Tuesday 1 to Thursday 3 February 2011, London
The people of London are not as fat as the people elsewhere. The clothes are all dark or muddy colours though. Some things never change. Another constant, people everywhere spit. At least the British do not make horrible sounds while doing so! The pavement though is covered in white blobs of old spit not black ones. Is pollution a different colour here? At least the weather was warmer than expected. I still needed a coat scarf and gloves though.
We did walk around St Pauls but stayed outside because of the exorbitant cost. To us anyway, the hostel manager thought the price was reasonable. Then there was the changing of the guards at Buckingham Palace. Very professional, much more so than in South America. They wore standard uniforms though not the colourful dress uniforms.
Friday 4 to Thursday 17 February 2011, Newquay
We took the train to Bodmin where John met us and took us straight to the Land Cruiser Troop Carrier. The Troopie was smaller than I expected emotionally but the size I had expected intellectually. IT will have to be cleaned and there are small cosmetic things which need fixing, the largest being a broken back window. Next morning we had another good look at the storage space and the equipment. It has everything we require. The fridge doesn't work though. At least John had contacted the dealer while it was under warranty and it will be fixed by them. Unfortunately it means we will have to drive to the dealers. While waiting for the finances from South Africa we did some cleaning and minor repairs but it was too cold to do very much.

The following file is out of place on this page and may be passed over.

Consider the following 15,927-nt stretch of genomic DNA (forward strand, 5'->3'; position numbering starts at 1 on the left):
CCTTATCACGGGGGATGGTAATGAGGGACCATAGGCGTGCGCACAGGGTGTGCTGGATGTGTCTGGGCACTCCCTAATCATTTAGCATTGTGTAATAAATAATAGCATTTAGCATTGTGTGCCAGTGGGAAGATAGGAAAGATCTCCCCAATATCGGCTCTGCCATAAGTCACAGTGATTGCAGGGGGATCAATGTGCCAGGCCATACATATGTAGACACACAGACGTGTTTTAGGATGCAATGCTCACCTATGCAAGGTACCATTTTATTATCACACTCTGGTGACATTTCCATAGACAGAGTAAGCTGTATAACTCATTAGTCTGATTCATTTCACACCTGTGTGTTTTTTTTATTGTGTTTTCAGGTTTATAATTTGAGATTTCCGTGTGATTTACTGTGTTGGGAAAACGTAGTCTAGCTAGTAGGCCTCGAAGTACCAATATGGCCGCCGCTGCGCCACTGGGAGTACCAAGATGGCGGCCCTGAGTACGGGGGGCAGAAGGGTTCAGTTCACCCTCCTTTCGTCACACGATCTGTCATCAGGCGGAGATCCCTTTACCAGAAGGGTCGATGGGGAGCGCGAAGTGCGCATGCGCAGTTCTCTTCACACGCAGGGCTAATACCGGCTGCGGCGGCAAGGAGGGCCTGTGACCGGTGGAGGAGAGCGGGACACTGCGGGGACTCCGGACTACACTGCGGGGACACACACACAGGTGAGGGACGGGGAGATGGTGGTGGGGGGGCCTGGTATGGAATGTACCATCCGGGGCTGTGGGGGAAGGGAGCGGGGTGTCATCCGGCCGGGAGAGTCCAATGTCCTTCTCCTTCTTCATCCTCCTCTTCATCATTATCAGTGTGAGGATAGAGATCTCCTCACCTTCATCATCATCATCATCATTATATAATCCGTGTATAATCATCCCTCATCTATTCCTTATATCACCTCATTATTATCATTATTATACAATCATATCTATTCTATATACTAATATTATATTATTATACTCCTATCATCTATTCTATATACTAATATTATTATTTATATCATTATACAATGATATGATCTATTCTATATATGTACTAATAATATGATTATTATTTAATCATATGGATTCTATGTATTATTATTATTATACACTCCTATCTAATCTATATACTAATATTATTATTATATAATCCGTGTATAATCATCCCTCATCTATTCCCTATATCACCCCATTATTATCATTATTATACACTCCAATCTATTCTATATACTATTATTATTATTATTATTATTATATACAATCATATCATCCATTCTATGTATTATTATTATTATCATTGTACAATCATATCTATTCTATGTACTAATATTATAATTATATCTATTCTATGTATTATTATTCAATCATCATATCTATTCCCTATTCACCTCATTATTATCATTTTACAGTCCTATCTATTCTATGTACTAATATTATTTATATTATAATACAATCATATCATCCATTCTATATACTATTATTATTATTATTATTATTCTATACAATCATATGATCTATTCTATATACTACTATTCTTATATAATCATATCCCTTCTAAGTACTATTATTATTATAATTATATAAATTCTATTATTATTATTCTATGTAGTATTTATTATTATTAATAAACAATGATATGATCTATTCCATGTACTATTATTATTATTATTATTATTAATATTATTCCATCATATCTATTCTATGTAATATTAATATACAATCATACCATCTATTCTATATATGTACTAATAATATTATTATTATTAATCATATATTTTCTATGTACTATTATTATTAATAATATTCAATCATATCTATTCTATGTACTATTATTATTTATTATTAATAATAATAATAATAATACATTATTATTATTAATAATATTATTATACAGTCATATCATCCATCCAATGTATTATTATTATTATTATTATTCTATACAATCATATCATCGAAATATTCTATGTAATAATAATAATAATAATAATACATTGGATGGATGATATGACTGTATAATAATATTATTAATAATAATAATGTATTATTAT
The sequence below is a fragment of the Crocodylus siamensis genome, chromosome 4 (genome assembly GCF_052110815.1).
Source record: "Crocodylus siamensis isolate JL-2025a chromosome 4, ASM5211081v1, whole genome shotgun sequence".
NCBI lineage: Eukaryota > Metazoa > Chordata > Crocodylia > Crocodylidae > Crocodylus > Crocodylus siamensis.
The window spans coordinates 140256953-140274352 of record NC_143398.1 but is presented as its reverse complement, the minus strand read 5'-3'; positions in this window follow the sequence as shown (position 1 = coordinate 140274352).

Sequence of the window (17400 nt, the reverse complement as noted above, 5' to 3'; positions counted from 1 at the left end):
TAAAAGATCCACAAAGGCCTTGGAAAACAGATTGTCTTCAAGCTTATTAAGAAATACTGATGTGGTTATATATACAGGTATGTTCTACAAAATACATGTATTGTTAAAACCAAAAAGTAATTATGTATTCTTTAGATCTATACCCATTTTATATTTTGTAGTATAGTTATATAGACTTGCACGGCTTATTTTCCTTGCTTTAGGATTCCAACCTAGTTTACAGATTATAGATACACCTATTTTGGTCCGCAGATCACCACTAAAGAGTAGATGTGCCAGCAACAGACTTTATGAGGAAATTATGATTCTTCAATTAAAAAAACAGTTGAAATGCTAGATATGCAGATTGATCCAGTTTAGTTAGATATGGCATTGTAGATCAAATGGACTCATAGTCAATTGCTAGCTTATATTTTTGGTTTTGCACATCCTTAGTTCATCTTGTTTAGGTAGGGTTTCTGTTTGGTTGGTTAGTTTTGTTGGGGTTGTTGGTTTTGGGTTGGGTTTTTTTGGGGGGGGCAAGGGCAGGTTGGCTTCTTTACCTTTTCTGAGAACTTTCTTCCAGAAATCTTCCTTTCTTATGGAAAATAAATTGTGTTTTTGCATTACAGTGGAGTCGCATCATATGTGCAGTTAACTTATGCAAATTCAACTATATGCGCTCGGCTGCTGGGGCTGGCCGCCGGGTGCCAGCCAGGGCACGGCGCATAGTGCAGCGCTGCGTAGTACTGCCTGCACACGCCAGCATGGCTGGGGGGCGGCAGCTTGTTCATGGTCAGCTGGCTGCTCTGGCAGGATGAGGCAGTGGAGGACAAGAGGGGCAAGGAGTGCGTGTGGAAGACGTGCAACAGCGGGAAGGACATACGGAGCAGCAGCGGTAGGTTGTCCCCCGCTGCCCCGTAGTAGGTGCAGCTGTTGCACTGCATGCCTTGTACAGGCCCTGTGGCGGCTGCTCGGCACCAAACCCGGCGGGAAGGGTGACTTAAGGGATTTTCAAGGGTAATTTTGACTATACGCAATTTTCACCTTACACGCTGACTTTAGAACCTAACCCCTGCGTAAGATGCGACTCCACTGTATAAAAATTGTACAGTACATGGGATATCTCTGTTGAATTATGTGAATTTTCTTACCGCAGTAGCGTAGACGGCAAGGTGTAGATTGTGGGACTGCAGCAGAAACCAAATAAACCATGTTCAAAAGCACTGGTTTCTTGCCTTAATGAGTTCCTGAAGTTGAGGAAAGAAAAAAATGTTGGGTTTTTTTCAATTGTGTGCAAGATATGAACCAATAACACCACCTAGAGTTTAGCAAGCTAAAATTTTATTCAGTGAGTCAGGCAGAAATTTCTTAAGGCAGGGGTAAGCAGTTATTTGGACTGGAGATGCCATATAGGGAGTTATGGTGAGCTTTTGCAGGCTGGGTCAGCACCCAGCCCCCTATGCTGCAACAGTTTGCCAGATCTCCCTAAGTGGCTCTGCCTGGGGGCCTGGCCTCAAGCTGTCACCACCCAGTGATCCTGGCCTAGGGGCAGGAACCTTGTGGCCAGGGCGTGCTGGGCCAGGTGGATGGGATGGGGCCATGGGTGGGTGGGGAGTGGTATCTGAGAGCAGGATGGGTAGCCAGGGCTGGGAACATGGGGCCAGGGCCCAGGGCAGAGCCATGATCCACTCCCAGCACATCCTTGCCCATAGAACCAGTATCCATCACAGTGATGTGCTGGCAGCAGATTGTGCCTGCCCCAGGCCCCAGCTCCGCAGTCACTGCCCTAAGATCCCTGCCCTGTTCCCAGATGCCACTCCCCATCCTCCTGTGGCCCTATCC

Newquay is a surfing centre and even though it was windy and a little cold there were surfers out most days. Of course they were covered in wet suits with gloves, shoes and caps.
Friday 18 February 2011, Hartelbury
We left early so we could be at Hartelbury by 3:00pm. The owner of the South African manufacturing company was in England visiting the dealer and it was suggested we speak to him. He listened to the story of the problems as told to us by John, checked the motor, phoned South Africa and the fridge started. Pity because it could only be used with 12 and 220 volts. However he said he had found the same problem once before where the coil worked for a while then stopped for a while and so on and so forth. He decided we should be given a new fridge straight from the box! WOW! The new one can be run on 9 to36 volts or 90 to 240 volts! Absolutely perfect for anywhere in the world.
Saturday 19 February 2011, Dunkirk
We caught a late ferry and decided to stop in Dunkirk in a hotel. We don't have anything to camp with yet except a Troopie, fridge and gas stove! All the equipment will have to be brought from South Africa or purchased locally.
Sunday 20 to Saturday 26 February 2011, Groningen
It was lovely to spend the week with Harjet and Kees while waiting to catch the plane to South Africa. The Troopie is being stored on the same farm where they store their caravan. Unfortunately it was far to cold to do any work on the Troopie.
Sunday 27 February 2011, Gouda
The evening was spent in the company of Marianne and Frans, Harjet and Kees's daughter and son-in-law. Thea, another daughter dropped in later. Once again lovely to catch up and see how much the children have grown.